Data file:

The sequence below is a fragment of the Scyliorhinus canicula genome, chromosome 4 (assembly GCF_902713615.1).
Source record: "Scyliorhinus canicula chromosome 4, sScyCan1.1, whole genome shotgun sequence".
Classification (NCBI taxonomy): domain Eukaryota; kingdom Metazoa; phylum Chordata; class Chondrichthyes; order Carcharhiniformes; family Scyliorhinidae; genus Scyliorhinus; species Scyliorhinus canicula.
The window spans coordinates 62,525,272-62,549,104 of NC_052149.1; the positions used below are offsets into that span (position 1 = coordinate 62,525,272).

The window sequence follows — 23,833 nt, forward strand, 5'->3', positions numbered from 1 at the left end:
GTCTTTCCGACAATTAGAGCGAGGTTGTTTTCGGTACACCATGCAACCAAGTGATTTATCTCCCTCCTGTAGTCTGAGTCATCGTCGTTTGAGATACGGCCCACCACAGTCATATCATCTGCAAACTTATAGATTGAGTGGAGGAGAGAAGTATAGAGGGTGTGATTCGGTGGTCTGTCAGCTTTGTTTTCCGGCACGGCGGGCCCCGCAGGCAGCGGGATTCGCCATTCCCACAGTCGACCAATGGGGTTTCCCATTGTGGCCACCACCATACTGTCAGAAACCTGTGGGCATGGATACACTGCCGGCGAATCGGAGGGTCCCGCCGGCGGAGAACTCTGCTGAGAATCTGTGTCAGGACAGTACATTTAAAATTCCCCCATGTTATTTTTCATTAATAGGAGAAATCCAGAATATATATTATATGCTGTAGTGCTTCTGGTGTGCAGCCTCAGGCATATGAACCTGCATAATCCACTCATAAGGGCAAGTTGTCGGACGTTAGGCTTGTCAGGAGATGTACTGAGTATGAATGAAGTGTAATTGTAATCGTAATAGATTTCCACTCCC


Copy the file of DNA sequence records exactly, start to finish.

The sequence below is a fragment of the Scyliorhinus canicula genome, chromosome 4 (assembly GCF_902713615.1).
Source record: "Scyliorhinus canicula chromosome 4, sScyCan1.1, whole genome shotgun sequence".
Classification (NCBI taxonomy): domain Eukaryota; kingdom Metazoa; phylum Chordata; class Chondrichthyes; order Carcharhiniformes; family Scyliorhinidae; genus Scyliorhinus; species Scyliorhinus canicula.
The window spans coordinates 62,525,272-62,549,104 of NC_052149.1; the positions used below are offsets into that span (position 1 = coordinate 62,525,272).

The window sequence follows — 23,833 nt, forward strand, 5'->3', positions numbered from 1 at the left end:
GTCTTTCCGACAATTAGAGCGAGGTTGTTTTCGGTACACCATGCAACCAAGTGATTTATCTCCCTCCTGTAGTCTGAGTCATCGTCGTTTGAGATACGGCCCACCACAGTCATATCATCTGCAAACTTATAGATTGAGTGGAGGAGAGAAGTATAGAGGGTGTGATTCGGTGGTCTGTCAGCTTTGTTTTCCGGCACGGCGGGCCCCGCAGGCAGCGGGATTCGCCATTCCCACAGTCGACCAATGGGGTTTCCCATTGTGGCCACCACCATACTGTCAGAAACCTGTGGGCATGGATACACTGCCGGCGAATCGGAGGGTCCCGCCGGCGGAGAACTCTGCTGAGAATCTGTGTCAGGACAGTACATTTAAAATTCCCCCATGTTATTTTTCATTAATAGGAGAAATCCAGAATATATATTATATGCTGTAGTGCTTCTGGTGTGCAGCCTCAGGCATATGAACCTGCATAATCCACTCATAAGGGCAAGTTGTCGGACGTTAGGCTTGTCAGGAGATGTACTGAGTATGAATGAAGTGTAATTGTAATCGTAATAGATTTCCACTCCC